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 Table of Contents  
SYMPOSIUM: TROCHANTERIC FRACTURE
Year : 2022  |  Volume : 30  |  Issue : 2  |  Page : 32-34

Decision-making of trochanteric fractures in elderly


Department of Orthopaedics, Manipal Hospital, Kolkata, West Bengal, India

Date of Submission13-Nov-2022
Date of Acceptance17-Nov-2022
Date of Web Publication24-Dec-2022

Correspondence Address:
Dr. Saumitra Misra
Department of Orthopaedics, Manipal Hospital, Kolkata, West Bengal
India
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Source of Support: None, Conflict of Interest: None


DOI: 10.4103/ijors.ijors_16_22

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  Abstract 

Many factors contribute to decision making for success or failure in the management of trochanteric fractures. The purpose of this article is to address key operative decisions pertaining to these factors with evidence from current literature.

Keywords: Elderly, operative decision, trochanteric fracture


How to cite this article:
Misra S. Decision-making of trochanteric fractures in elderly. Int J Orthop Surg 2022;30:32-4

How to cite this URL:
Misra S. Decision-making of trochanteric fractures in elderly. Int J Orthop Surg [serial online] 2022 [cited 2023 Feb 9];30:32-4. Available from: https://www.ijos.in/text.asp?2022/30/2/32/365197




  Introduction Top


Trochanteric fracture of femur is a very common osteoporotic fracture encountered by orthopaedic trauma surgeons. Most of these patients are elderly and have many comorbidities.[1] Osteoporosis combined with fracture comminution and displacement poses serious challenge to the treating surgeon.[1],[2] Early fixation and early mobilisation of the patient is of paramount importance and paves the pathway for a successful outcome.[1],[2],[3] Many factors contribute to decision making for success or failure in the management of trochanteric fractures.[3] In this article, we address key operative decisions pertaining to these factors with evidence from current literature.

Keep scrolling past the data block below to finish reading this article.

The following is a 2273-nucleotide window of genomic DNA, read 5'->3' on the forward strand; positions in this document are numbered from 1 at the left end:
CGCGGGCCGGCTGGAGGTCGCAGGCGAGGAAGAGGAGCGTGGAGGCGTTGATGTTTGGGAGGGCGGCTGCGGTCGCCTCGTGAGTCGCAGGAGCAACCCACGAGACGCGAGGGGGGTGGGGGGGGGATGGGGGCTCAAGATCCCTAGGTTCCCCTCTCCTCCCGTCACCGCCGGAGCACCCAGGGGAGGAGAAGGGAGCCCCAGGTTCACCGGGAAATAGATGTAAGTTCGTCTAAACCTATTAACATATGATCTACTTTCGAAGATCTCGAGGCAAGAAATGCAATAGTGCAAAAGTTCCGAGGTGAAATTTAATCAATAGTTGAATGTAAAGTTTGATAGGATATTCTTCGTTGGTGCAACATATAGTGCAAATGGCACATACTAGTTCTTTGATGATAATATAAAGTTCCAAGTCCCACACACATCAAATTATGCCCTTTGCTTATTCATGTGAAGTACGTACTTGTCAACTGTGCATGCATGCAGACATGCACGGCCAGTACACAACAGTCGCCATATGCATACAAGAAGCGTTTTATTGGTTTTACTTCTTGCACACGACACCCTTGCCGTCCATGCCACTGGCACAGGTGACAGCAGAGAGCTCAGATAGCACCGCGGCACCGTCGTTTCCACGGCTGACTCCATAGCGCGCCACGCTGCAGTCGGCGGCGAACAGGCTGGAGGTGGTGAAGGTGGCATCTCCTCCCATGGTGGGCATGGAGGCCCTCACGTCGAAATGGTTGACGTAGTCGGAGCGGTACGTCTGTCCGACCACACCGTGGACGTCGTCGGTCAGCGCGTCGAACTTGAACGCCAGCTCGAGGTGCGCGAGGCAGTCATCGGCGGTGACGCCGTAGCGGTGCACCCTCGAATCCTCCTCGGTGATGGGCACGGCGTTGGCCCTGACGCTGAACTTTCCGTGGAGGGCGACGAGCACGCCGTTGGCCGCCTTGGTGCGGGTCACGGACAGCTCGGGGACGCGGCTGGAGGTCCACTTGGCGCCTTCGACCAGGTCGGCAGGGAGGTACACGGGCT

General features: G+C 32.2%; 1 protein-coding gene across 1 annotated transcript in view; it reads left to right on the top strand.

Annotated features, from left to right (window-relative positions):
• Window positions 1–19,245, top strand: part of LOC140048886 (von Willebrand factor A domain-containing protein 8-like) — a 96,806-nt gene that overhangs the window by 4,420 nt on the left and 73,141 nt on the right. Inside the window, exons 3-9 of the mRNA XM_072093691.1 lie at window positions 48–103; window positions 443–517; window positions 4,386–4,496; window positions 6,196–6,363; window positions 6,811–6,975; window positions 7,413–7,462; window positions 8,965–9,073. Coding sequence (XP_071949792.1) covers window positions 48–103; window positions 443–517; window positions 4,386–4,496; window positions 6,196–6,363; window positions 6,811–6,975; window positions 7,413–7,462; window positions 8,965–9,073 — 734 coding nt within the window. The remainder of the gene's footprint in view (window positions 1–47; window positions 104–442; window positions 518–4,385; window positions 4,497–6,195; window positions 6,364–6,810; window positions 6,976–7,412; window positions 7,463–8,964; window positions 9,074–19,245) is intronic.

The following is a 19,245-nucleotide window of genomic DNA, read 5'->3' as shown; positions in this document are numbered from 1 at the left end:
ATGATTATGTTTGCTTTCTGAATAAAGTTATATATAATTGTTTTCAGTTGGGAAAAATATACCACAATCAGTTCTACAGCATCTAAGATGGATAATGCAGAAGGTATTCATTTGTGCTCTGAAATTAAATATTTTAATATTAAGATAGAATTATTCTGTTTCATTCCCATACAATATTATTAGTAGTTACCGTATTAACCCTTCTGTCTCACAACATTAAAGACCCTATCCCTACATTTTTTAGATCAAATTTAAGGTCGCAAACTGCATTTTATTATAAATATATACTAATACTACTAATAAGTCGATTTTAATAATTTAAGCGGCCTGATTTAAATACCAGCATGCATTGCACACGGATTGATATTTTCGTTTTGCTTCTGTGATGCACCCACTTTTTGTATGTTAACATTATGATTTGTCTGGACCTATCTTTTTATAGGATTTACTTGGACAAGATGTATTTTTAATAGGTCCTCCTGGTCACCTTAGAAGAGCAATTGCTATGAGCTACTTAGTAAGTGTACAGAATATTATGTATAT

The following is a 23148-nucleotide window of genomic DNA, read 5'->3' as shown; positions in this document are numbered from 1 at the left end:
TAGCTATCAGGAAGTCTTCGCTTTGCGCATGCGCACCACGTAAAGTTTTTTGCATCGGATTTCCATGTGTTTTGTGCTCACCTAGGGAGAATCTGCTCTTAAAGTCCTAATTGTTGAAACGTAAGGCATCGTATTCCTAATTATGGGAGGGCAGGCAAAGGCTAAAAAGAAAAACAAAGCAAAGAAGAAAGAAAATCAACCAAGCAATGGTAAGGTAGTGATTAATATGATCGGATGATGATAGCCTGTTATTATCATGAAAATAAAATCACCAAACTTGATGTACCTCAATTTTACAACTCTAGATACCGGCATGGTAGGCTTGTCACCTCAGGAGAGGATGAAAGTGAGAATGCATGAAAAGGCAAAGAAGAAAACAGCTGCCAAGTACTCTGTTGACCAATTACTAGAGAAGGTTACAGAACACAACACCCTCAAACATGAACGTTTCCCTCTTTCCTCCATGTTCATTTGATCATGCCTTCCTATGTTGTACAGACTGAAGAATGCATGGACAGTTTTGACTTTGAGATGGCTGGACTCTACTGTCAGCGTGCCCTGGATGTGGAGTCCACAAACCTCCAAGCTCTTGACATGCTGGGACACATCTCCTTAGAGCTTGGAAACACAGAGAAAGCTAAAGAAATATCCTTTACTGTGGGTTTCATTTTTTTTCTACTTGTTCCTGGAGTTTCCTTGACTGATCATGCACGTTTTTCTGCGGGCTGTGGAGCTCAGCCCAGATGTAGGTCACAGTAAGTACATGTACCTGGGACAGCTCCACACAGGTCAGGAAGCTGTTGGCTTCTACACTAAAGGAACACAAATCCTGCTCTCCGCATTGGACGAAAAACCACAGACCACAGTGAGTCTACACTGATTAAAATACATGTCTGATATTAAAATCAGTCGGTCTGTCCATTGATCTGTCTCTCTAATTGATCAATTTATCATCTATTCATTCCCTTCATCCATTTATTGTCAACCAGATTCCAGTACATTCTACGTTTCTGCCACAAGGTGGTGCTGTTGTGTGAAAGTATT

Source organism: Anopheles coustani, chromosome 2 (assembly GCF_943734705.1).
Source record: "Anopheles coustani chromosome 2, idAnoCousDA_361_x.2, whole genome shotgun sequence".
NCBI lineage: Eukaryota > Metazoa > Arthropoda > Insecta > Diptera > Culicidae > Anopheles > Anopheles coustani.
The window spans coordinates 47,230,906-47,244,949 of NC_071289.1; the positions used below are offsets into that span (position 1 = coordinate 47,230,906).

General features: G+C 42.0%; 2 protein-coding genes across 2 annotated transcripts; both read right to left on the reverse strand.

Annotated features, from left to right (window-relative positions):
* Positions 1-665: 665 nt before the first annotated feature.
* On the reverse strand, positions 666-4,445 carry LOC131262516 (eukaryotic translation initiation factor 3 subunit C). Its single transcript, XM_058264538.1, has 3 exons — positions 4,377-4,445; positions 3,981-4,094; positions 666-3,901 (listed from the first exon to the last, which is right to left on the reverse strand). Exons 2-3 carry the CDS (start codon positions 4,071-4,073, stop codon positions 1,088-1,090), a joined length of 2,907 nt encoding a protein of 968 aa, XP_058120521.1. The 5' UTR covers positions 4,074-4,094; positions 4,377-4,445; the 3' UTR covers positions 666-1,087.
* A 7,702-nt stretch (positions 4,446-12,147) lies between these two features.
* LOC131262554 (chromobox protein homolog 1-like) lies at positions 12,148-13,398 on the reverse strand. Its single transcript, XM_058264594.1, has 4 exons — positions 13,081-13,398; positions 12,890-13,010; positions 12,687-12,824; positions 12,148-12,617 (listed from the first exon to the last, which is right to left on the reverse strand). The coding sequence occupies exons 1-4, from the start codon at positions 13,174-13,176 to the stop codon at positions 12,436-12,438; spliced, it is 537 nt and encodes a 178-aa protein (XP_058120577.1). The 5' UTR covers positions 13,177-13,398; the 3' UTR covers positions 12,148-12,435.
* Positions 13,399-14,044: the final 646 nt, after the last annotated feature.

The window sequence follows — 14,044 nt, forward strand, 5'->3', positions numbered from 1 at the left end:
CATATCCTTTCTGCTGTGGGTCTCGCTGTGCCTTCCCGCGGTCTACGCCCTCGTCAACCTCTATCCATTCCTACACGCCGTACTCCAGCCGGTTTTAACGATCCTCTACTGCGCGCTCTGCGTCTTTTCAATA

Factors Beyond Surgeon’s Control Top


There are factors beyond surgeon’s control like osteoporosis, fracture comminution, posteromedial void, integrity of lateral wall. All or some of these can lead to difficult reduction, poor implant hold, varus and uncontrolled collapse and implant cut-out.


  Factors Under Surgeon’s Control Top


In spite of many factors, what surgeon can control are identification of stable from unstable fracture, proper reduction, right implant selection and proper fixation. Last but not least tackling osteoporosis and other medical co-morbidities with proper rehabilitation.


  Stable and Unstable Fracture; General Consensus Top


There is no clear-cut clarity about stability of the intertrochanteric fractures.[4] However as per general agreement, stable fractures are usually 2-part fracture without fracture (small fracture, if at all present) of lesser trochanter (LT) and all others (e.g., 3 or more fragment, large posteromedial fragment, Lateral wall comminution – Gotfried, Subtrochanteric extension, Reverse oblique, Extension into neck etc.) are considered as unstable fracture.


  Stable and Unstable Fracture; As Per AO Classification Top


Stability of IT fracture is difficult to assess without reduction. Several classification systems have been described to distinguish clearly between stable and unstable fractures but none found fully satisfactory.[5] Most of the surgeon follow AO/OTA Classification for stability of the trochanteric fracture.[6] It is a general consensus that the AO/OTA 31A1 to 31A2.1 subtypes are stable fracture and 31A2.2 to 31A3.3 subtypes are unstable. The unstable fractures are almost always associated with a loss of the medial buttress which, even if the head and shaft fragments are reduced relative to each other, will confer instability and the risk of varus collapse. While the 31A2.1 fracture also involves the medial buttress, the size of the fragment is sufficiently small that it is of little clinical consequence. The 31A3 subgroup exhibits loss of the lateral wall, including the reverse obliquity pattern, which render the fractures inherently unstable.


  Importance of Posteromedial Fragment and Lateral Wall Top


Posteromedial Fragment is part of calcar and in the weight-bearing line hence very strong bone. Intact opposite cortex is important for plate to act as tension band otherwise there is chance of varus failure. Lateral wall is equally important as it acts as lateral buttress. Loss of lateral buttress leads to uncontrolled collapse and thickness of lateral wall is a reliable predictor for lateral wall fracture in post operative period.[7]


  Reduction – What Is Desirable Reduction? Top


The aim is to achieve anatomical reduction which is not always possible so desirable reduction is to get good bone to bone cortical contact particularly anterior and medial cortical contact. For success of surgery, one must ensure the positive or Neutral reduction.[8] Negative and varus reductions are never acceptable. In spite of good desirable reduction, tackling shattered lateral wall and posteromedial defect are still a challenge. Trochanteric stabilisation plate, tension band wire, derotation screw, screw to fix the posteromedial fragment, bone graft and bone substitute are some remedies for such kind of unstable fracture.[9],[10]